Refusing to Sign: The Shades of Gray of Employment Arbitration Agreements
Arbitration agreements are useful tools for employers, but what can employers do if an employee refuses to sign the agreement? While some states permit employers to terminate employees for refusing to sign an arbitration agreement, New Jersey law is uncertain.
In a recent case, Cator v. WRDC Corp., the court considered whether an employee can be terminated for refusing to sign an arbitration agreement. The employer adopted a policy requiring both new and current employees to sign an arbitration agreement that mandated that all claims brought against the employer be brought in front of an arbitrator. The plaintiff refused to sign the agreement and was suspended from work as a result. The plaintiff filed a complaint against her employer, alleging violations of the New Jersey Law Against Discrimination (LAD). She specifically argued that the LAD gives her the right to file a discrimination claim in court and the agreement constituted a waiver of that statutory-protected right. She further argued that her employer prohibiting her from returning to work after her refusal to sign the agreement constituted unlawful retaliation under the LAD. The court agreed with the plaintiff, holding that the employer violated her right to a jury trial and retaliated against her when she refused to waive this right.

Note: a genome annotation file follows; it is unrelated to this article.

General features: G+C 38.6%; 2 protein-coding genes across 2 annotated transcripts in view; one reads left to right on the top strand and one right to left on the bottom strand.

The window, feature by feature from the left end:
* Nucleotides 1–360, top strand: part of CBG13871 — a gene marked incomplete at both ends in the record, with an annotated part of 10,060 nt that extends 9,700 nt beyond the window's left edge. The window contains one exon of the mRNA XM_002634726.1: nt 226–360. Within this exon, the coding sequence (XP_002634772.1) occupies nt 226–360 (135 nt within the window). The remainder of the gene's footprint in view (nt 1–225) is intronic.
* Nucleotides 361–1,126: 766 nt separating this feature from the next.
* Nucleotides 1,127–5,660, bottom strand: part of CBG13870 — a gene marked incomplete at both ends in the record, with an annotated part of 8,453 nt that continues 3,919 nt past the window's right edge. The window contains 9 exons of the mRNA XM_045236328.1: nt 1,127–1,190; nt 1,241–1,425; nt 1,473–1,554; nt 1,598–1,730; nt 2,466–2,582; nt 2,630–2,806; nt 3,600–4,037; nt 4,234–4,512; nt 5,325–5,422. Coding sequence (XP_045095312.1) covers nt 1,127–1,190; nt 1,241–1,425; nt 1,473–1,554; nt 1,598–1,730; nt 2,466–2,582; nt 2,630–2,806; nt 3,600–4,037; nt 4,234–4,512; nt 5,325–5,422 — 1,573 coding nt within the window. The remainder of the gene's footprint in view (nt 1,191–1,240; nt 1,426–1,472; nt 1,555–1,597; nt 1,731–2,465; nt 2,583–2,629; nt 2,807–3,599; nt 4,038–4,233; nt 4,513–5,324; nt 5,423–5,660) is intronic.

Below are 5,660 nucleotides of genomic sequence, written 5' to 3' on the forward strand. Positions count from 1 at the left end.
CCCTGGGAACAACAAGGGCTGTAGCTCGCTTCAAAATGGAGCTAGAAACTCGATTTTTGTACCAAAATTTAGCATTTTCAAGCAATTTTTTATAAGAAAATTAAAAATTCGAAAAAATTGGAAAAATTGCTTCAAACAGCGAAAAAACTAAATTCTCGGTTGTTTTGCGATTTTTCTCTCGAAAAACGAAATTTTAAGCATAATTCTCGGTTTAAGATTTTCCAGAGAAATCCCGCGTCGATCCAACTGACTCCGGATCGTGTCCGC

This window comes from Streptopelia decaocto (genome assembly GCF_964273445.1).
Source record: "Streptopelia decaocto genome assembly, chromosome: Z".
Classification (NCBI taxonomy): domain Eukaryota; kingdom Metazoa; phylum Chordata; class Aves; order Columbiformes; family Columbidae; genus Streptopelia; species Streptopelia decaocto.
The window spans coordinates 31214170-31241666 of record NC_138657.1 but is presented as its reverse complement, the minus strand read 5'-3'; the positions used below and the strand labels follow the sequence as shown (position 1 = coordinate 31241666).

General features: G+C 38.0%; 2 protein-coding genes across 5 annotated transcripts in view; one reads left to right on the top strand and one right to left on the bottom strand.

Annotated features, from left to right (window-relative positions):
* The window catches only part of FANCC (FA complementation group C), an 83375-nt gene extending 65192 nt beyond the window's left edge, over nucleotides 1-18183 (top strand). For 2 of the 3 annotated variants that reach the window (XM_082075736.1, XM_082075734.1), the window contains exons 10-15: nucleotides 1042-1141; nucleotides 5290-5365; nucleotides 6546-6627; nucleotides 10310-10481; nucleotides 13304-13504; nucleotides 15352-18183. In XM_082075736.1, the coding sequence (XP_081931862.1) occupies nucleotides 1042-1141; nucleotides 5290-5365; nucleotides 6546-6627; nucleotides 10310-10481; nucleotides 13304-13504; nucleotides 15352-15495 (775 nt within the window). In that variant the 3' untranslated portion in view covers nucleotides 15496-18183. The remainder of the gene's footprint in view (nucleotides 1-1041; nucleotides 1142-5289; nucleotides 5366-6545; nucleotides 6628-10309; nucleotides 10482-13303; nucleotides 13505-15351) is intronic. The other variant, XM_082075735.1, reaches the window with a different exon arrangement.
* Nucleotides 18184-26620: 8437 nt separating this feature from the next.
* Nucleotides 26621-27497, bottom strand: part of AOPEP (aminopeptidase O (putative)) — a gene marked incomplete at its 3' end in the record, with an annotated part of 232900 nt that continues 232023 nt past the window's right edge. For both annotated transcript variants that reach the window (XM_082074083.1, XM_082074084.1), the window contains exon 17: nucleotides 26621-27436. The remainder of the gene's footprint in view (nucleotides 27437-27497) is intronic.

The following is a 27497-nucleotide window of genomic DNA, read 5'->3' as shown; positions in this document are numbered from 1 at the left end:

Cator is an unpublished law division case, which means its precedential value is very limited. As a result, another court hearing the same issue is not required to follow the Cator court’s reasoning. Nevertheless, Cator serves as a cautionary tale for employers, demonstrating that employers should exercise care when asking current employees to sign arbitration agreements.
Takeaway: Employers should proceed with caution when requesting current employees to sign arbitration agreements.
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